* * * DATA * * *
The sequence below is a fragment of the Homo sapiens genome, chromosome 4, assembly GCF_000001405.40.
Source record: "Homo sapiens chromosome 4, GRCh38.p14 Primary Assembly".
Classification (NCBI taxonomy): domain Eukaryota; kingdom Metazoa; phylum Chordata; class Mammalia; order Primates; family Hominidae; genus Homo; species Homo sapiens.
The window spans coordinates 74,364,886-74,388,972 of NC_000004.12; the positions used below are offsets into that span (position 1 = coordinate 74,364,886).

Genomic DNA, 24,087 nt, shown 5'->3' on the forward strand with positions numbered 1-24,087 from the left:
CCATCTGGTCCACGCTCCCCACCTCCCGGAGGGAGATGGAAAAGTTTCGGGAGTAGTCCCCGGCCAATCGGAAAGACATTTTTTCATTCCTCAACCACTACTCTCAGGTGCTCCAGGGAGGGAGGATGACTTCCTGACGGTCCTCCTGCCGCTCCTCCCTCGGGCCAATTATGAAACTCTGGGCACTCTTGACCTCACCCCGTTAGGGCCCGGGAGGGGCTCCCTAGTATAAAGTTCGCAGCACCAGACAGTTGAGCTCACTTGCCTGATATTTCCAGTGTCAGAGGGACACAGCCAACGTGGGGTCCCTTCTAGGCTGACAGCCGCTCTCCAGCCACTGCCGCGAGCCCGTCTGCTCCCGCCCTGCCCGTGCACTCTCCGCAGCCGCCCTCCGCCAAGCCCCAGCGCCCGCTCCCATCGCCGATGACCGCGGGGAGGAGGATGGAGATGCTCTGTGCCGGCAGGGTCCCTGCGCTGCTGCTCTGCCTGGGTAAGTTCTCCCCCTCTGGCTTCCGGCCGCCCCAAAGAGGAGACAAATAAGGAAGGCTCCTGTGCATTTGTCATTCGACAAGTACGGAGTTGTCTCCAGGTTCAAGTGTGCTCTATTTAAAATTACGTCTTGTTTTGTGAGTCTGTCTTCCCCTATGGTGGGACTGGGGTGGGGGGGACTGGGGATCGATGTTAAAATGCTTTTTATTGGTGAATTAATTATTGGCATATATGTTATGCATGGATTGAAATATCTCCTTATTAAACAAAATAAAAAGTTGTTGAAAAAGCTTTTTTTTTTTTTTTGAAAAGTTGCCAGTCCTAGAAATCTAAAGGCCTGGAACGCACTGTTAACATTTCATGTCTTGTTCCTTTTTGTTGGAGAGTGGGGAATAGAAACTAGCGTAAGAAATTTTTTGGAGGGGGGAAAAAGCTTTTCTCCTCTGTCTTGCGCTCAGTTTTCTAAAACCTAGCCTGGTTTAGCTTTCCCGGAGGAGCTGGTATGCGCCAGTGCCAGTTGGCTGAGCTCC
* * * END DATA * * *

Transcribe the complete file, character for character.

The sequence below is a fragment of the Homo sapiens genome, chromosome 4, assembly GCF_000001405.40.
Source record: "Homo sapiens chromosome 4, GRCh38.p14 Primary Assembly".
Classification (NCBI taxonomy): domain Eukaryota; kingdom Metazoa; phylum Chordata; class Mammalia; order Primates; family Hominidae; genus Homo; species Homo sapiens.
The window spans coordinates 74,364,886-74,388,972 of NC_000004.12; the positions used below are offsets into that span (position 1 = coordinate 74,364,886).

Genomic DNA, 24,087 nt, shown 5'->3' on the forward strand with positions numbered 1-24,087 from the left:
CCATCTGGTCCACGCTCCCCACCTCCCGGAGGGAGATGGAAAAGTTTCGGGAGTAGTCCCCGGCCAATCGGAAAGACATTTTTTCATTCCTCAACCACTACTCTCAGGTGCTCCAGGGAGGGAGGATGACTTCCTGACGGTCCTCCTGCCGCTCCTCCCTCGGGCCAATTATGAAACTCTGGGCACTCTTGACCTCACCCCGTTAGGGCCCGGGAGGGGCTCCCTAGTATAAAGTTCGCAGCACCAGACAGTTGAGCTCACTTGCCTGATATTTCCAGTGTCAGAGGGACACAGCCAACGTGGGGTCCCTTCTAGGCTGACAGCCGCTCTCCAGCCACTGCCGCGAGCCCGTCTGCTCCCGCCCTGCCCGTGCACTCTCCGCAGCCGCCCTCCGCCAAGCCCCAGCGCCCGCTCCCATCGCCGATGACCGCGGGGAGGAGGATGGAGATGCTCTGTGCCGGCAGGGTCCCTGCGCTGCTGCTCTGCCTGGGTAAGTTCTCCCCCTCTGGCTTCCGGCCGCCCCAAAGAGGAGACAAATAAGGAAGGCTCCTGTGCATTTGTCATTCGACAAGTACGGAGTTGTCTCCAGGTTCAAGTGTGCTCTATTTAAAATTACGTCTTGTTTTGTGAGTCTGTCTTCCCCTATGGTGGGACTGGGGTGGGGGGGACTGGGGATCGATGTTAAAATGCTTTTTATTGGTGAATTAATTATTGGCATATATGTTATGCATGGATTGAAATATCTCCTTATTAAACAAAATAAAAAGTTGTTGAAAAAGCTTTTTTTTTTTTTTTGAAAAGTTGCCAGTCCTAGAAATCTAAAGGCCTGGAACGCACTGTTAACATTTCATGTCTTGTTCCTTTTTGTTGGAGAGTGGGGAATAGAAACTAGCGTAAGAAATTTTTTGGAGGGGGGAAAAAGCTTTTCTCCTCTGTCTTGCGCTCAGTTTTCTAAAACCTAGCCTGGTTTAGCTTTCCCGGAGGAGCTGGTATGCGCCAGTGCCAGTTGGCTGAGCTCC